Boston magazine ran a fun article in their September 2013 issue called “Books on the T” (you can see the online version here). The article features pictures of train-riding readers and the captions include the titles of their books.
How often do we want to go up to people with books and ask what they’re reading? (I’m sure it’s not just me!) I enjoyed the article but something started to nag at me. Did it hit you, too?
Every person in the photographs is reading a paper book.
This struck me as odd because when I’m riding on the T, I see a lot of people reading on ereaders and smartphones. So this photo essay didn’t ring true. “What does this mean?” I wondered. Why does the depiction of books in print, online, and in moves seem strongly pro-print? Is there a hidden message here? The magazine has been on my desk and turned to this page for three whole months and I’ve mulled these questions over every day that I’m in the office.
And then today I finally thought, why not just ask the journalist?
Hi S. I.,
As a voracious reader and a publishing professional, I loved your article The Books People Read on the MBTA.
As a print book designer turned ebook developer, I was intrigued by the photos of people in the article only reading paper books. This is something I’ve mulled over and I finally thought, why not ask you? Would you consider, if you did this article on a regular basis, including pictures of people reading ebooks on their ereaders or smart phones?
Many people read ebooks and yet when people in the media are represented reading books, it’s often paper books that are depicted. Even in movies – when was the last time we’ve seen anyone depicted in a movie reading a magazine or book on a device? I just find this to be a fascinating issue because I think it underscores the beloved icon that the paper book has become. We use ebooks but love paper books?
Anyways, I’d love to hear your thoughts on this if you’d like to share them.
And the journalist responded quickly and graciously.
We did take pictures of people reading e-readers. Our art director happened to deem these pictures not among the best. I love e-readers, personally, and can’t remember the last time I bought a paper book, but there you have it. If I were ever to do this again, I would definitely include books in both analog and digital forms.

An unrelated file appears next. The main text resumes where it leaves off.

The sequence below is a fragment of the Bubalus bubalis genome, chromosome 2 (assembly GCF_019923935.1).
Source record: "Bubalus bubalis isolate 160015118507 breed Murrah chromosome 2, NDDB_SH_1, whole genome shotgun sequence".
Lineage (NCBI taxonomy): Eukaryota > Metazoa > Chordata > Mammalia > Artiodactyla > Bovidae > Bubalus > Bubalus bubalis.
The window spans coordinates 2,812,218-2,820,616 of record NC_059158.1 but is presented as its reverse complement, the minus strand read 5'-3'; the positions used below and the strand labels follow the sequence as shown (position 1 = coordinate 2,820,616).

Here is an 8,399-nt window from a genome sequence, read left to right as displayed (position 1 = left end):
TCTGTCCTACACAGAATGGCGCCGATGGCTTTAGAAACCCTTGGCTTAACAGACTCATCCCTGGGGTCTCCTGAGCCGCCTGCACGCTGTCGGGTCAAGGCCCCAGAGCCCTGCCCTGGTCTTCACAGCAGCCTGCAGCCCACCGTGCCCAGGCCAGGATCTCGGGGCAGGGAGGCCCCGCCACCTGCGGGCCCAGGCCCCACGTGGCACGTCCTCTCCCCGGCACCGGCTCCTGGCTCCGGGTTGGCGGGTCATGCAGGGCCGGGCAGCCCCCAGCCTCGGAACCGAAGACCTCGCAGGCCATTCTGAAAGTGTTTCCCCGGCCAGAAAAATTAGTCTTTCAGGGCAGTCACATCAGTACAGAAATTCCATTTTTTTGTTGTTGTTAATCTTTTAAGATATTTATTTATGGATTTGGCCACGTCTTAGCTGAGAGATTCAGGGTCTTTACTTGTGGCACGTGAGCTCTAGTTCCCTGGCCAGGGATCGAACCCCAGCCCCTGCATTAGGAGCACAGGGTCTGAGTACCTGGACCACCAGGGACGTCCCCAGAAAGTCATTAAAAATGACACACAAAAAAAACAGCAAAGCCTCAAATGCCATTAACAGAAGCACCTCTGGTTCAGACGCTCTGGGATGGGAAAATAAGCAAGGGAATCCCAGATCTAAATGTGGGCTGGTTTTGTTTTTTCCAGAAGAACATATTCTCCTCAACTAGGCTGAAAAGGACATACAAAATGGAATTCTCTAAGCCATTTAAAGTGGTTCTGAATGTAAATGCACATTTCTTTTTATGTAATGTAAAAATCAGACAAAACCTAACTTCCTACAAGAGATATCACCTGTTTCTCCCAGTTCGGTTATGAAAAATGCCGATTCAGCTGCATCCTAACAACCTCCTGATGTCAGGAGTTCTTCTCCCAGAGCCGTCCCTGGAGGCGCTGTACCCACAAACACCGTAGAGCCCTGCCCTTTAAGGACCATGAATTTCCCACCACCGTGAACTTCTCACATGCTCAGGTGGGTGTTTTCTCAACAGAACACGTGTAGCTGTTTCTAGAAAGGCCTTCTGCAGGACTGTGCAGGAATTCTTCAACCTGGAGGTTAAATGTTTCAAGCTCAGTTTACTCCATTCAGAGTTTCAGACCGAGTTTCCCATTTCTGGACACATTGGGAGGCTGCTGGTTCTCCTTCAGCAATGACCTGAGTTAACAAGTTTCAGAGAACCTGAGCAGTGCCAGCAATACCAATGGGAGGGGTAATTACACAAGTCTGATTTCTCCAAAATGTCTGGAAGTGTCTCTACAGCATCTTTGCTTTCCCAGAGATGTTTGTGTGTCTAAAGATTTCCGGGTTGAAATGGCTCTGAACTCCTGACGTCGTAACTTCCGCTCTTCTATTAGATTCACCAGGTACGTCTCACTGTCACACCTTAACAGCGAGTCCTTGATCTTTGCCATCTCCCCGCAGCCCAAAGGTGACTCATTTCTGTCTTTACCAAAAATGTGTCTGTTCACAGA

As to your larger question, why printed books remain iconic in media: A physical book conveys more information at a distance or at a glance. For example, you can usually see: how expensive the book was (marbled edges? leather bound?); its age (discolored paper, cracked bindings); whether it’s been read many times or just a few times (dog ears, margin notes); how thick the book is in comparison to the size of the text; whether it’s “popular” fiction, genre, or literary fiction (“supermarket” paperback versus TPB versus hardcover); how far along the reader is in the narrative. So I think in addition to its iconic status as an object, it’s likely that props people choose printed books because of how much can be implied about the reader by the specific book. Of course, you can also imply something about a person by seeing that they’re using an e-reader!
Thanks for writing … and reading.
The journalist allowed me to share our conversation with you and we welcome your thoughts on this matter.
- Is it about time that ereaders/ebooks be depicted as iconic as print books in popular culture?
- Does the fact a reader chooses digital versus paper affect your view of that reader?
- Do you prefer digital over paper when traveling (even short) distances?
- Why do I over-think?
…ah, well, I guess that last one is for me to figure out. Meanwhile, I’m putting the magazine back on my shelf. Mystery solved!